I'd love to see some of the major differences show up with a few recipes. It seems that the net is highly populated with green curry recipes but for anything else the usual method instructs to simply 'add curry paste'....... !? greeaat.

    The Thai Q&A thread is great, lot of interesting stuff in there, It would be great to have a round 2.

  17. Cole Tucker:

    Well the most I've noticed in the past year is just mild inconsistency between visits at radically different times. I'm usually there quite late, and from visit to visit late at night, things are usually quite good.

    so where do you now go for great cantonese?

    As for Ruby Red.... I looove that place. It is probably my favorite for straight dim sum nowadays. Although I have taken a liking to the Ville St. Laurent Kam Fung, it is far far superior to the one on St. Urbaine. I'm tied between the two.. really great stuff at the other Kam fung. Never tried the other place you mentioned, I'll have to look into that... too bad my brief stint in Cantonese probably won't get me through it. :)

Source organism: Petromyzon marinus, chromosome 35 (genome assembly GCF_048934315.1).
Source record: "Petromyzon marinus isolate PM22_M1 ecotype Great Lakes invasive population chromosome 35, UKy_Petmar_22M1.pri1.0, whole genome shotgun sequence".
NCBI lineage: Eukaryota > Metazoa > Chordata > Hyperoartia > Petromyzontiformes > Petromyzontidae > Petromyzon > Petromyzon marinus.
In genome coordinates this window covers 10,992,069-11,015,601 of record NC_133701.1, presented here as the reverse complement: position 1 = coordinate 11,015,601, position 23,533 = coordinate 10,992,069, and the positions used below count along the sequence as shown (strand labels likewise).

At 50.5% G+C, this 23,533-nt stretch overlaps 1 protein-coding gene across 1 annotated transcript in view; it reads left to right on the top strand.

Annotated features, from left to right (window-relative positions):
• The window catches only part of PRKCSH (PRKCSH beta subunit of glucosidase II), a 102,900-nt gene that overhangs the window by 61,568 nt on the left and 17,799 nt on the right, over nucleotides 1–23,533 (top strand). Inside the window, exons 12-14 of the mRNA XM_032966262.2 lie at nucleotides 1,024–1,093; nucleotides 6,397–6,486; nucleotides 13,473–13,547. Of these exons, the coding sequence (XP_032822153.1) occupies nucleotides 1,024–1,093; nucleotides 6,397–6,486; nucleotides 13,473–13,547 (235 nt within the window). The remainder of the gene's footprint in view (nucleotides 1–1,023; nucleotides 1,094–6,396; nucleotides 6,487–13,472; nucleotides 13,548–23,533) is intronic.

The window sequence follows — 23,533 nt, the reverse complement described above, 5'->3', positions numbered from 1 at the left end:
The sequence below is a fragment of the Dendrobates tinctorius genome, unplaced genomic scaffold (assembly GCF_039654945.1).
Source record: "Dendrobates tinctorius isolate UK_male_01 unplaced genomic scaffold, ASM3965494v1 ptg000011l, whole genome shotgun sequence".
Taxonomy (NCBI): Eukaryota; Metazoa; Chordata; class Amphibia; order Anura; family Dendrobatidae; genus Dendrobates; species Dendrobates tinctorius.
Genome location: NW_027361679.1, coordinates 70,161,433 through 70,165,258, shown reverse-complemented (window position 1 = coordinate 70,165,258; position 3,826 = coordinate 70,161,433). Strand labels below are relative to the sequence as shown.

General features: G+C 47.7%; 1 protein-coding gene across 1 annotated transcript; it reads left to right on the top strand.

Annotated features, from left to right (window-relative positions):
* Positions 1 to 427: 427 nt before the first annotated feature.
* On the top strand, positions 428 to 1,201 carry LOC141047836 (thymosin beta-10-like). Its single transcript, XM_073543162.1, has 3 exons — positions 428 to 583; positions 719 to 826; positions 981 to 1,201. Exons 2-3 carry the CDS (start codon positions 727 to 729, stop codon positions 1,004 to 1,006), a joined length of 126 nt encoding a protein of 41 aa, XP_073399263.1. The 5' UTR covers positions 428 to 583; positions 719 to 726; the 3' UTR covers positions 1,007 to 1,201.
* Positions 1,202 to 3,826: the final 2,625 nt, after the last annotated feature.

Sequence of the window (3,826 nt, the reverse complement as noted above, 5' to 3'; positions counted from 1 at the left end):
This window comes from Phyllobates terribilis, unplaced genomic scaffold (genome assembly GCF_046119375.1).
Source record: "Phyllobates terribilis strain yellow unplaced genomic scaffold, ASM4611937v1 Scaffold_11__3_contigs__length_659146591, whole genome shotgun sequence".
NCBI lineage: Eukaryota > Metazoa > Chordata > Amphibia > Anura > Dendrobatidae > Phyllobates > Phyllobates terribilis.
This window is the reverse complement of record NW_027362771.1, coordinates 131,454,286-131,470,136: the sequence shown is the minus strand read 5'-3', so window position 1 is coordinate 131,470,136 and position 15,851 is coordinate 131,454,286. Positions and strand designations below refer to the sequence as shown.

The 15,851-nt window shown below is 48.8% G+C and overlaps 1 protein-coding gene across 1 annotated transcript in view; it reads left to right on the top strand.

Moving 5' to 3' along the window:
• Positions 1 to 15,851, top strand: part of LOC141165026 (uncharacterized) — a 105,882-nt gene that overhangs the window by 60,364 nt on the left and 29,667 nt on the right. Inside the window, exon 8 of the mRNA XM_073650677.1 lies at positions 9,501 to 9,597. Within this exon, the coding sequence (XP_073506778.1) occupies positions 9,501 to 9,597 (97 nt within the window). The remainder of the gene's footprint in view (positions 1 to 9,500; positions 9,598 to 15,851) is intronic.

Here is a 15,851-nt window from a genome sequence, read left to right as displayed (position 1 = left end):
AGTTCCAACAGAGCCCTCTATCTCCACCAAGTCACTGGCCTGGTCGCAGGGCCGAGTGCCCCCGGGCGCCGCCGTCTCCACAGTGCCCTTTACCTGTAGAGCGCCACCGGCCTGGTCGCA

18. Definitely some interesting questions raised.

    The lime I added because it complicates the flavorings just slightly, to the point where one finds it a bit difficult to say whether the dish is inherently salty/sweet/sour. Either way, one lime is very little for the size of the entire dish; 3 cans of coconut milk definitely dilutes much of the lime's sourness. And the dish is still definitely spicy! As for the cumin and coriander, I've seen this used a lot. It was a huge concern when I decided to comply with the recipes and put them in, but it seems to work. I wouldn't put more than a teaspoon of each, but I question why I've seen it used so many times. I would have usually imagined a clear difference in this cuisine for not using such spices, but it turns out that they don't overpower the dishes too much.